Research Article: Green Tea Polyphenol Induces Changes in Cancer-Related Factors in an Animal Model of Bladder Cancer

Date Published: January 31, 2017

Publisher: Public Library of Science

Author(s): Tomohiro Matsuo, Yasuyoshi Miyata, Akihiro Asai, Yuji Sagara, Bungo Furusato, Junya Fukuoka, Hideki Sakai, Chih-Pin Chuu.


Green tea polyphenol (GTP) suppresses carcinogenesis and aggressiveness in many types of malignancies including bladder cancer. However, the mechanistic basis of these effects is not well understood. This was investigated in the present study using a mouse model of chemically induced bladder cancer. C3H/He mice (8 weeks old; n = 46) were treated with 0.05% N-butyl-N-(4-hydroxybutyl) nitrosamine (BBN) solution for 14–24 weeks. Mice in the BBN + GTP group (n = 47) were also treated with 0.5% GTP solution over the same period. Tumor cell proliferation and microvessel density were evaluated along with immunohistochemical analysis of human antigen (Hu)R, vascular endothelial growth factor (VEGF)-A, cyclooxygenase (COX)-2, and hemeoxygenase (HO)-1 expression. Cytoplasmic HuR expression in cancer cells was higher at 14 and 24 weeks in the BBN than in the control group and was associated with increased invasion of tumor cells in muscle. However, these effects were not observed in the BBN + GTP group. A multivariate analysis of GTP intake and cytoplasmic HuR expression revealed that GTP was independently associated with COX-2 and HO-1 expression, while cytoplasmic HuR expression was associated with COX-2 and VEGF-A levels. Expression of COX-2 and HO-1 was associated with cell proliferation and that of VEGF-A and HO-1 was associated with angiogenesis. Nuclear HuR expression was not associated with any parameters such as carcinogenesis, muscle invasion, and GTP intake. These results indicate that GTP intake can suppress tumor progression and malignant behavior in an animal model of bladder cancer. We also speculate that GTP directly and indirectly suppresses tumor cell proliferation and angiogenesis via HuR-related pathways in bladder cancer.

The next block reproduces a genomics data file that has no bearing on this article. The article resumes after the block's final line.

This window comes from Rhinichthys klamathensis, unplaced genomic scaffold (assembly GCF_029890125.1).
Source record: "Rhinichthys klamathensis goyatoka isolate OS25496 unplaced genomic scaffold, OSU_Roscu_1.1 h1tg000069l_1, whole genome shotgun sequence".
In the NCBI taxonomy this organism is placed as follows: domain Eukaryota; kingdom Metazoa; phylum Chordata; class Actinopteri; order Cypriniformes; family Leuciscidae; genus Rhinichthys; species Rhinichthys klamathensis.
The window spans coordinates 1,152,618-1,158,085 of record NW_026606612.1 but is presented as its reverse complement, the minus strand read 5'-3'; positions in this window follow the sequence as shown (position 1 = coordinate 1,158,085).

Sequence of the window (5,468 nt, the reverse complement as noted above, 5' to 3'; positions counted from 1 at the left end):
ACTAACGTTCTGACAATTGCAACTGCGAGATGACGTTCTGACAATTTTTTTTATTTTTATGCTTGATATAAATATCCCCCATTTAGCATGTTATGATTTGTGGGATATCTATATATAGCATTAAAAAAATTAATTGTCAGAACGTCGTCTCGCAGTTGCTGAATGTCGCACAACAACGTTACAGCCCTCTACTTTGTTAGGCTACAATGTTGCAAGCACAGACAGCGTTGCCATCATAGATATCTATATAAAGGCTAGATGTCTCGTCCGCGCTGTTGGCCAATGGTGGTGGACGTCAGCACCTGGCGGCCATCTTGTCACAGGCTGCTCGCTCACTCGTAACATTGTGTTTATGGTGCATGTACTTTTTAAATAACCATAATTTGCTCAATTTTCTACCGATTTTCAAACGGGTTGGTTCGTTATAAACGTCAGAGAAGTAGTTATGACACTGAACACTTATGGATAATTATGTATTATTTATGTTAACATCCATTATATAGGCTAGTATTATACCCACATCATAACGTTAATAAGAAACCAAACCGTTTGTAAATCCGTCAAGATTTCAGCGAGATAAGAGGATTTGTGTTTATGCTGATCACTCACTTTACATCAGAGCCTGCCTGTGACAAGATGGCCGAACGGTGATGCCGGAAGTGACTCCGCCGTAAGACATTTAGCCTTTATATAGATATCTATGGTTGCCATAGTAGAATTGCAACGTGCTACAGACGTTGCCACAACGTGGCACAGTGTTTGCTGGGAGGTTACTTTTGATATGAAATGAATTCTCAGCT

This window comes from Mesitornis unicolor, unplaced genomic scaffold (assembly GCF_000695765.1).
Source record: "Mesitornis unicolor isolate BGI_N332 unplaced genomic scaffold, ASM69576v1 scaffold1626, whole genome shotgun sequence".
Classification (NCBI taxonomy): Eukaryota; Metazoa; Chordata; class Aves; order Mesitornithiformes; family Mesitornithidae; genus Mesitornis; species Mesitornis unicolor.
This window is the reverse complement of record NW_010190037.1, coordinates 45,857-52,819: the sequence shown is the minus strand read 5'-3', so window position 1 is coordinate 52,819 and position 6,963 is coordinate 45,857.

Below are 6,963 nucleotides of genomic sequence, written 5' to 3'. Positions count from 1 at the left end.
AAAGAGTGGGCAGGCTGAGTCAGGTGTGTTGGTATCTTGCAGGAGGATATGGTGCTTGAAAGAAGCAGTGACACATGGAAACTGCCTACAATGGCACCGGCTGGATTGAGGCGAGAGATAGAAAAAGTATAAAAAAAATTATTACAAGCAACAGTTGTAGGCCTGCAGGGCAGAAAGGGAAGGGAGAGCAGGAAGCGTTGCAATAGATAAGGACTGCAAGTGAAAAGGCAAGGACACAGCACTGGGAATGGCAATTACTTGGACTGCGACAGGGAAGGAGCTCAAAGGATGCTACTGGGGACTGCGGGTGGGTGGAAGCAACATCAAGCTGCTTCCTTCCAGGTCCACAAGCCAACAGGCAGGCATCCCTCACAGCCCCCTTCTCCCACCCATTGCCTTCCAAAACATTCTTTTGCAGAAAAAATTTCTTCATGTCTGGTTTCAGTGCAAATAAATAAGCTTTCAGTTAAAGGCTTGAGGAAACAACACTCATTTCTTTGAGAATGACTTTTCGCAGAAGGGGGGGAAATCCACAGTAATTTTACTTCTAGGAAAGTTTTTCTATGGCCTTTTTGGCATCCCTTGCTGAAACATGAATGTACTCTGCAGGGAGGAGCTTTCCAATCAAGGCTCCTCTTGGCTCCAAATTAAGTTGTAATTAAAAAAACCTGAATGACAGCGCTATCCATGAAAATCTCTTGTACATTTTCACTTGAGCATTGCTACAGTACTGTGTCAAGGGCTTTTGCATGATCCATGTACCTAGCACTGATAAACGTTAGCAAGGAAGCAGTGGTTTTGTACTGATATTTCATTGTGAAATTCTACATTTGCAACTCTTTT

Partial Text

Green tea is known to have health-promoting effects that are attributed to catechin polyphenols, which have anti-inflammatory and -oxidative properties [1, 2]. Many studies have demonstrated the anti-cancer effects of green tea polyphenol (GTP) in a variety of malignancies [3, 4, 5], and epidemiologic studies have shown that green tea consumption reduces cancer risk [6]. New cancer treatment strategies in combination with GTP intake have been recommended for several types of cancer [7, 8]. Thus, GTP is thought to be useful not only for cancer prevention but also for treatment.

The present study investigated changes in HuR expression following GTP intake in bladder cancer, based on the findings that HuR expression is positively associated with tumor aggressiveness—including muscle invasion—in bladder cancer patients [21]; GTP inhibits HuR expression in leukemia cells [21]; and HuR regulates the expression of various cancer-related molecules in many types of malignancy [22, 23, 30]. Our results in mice showed that cytoplasmic HuR expression was higher in cancer than in non-cancer cells, and higher in invasive as compared to non-invasive cases. These findings are consistent with trends in HuR expression reported in human bladder cancer [28]. We also confirmed for the first time in vivo that cytoplasmic HuR expression was downregulated by GTP intake. Finally, our univariate analysis showed that cytoplasmic HuR expression was associated with tumor volume, angiogenesis, tumor cell proliferation, and expression of COX-2, VEGF-A, and HO-1, which are known to induce malignant transformation of bladder cancer [27, 31]. These results indicate that our animal model is suitable for investigating the pathological roles of HuR in human bladder cancer.

Cytoplasmic HuR expression was upregulated in BBN-induced mouse bladder cancer cells and was associated with increased muscle invasion, effects that were abrogated by GTP intake. Similarly, GTP suppressed tumor cell proliferation, angiogenesis, and expression of the cancer-related factors VEGF-A, COX-2, and HO-1. These findings suggest that GTP inhibits bladder cancer progression by direct and indirect modulation of HuR.




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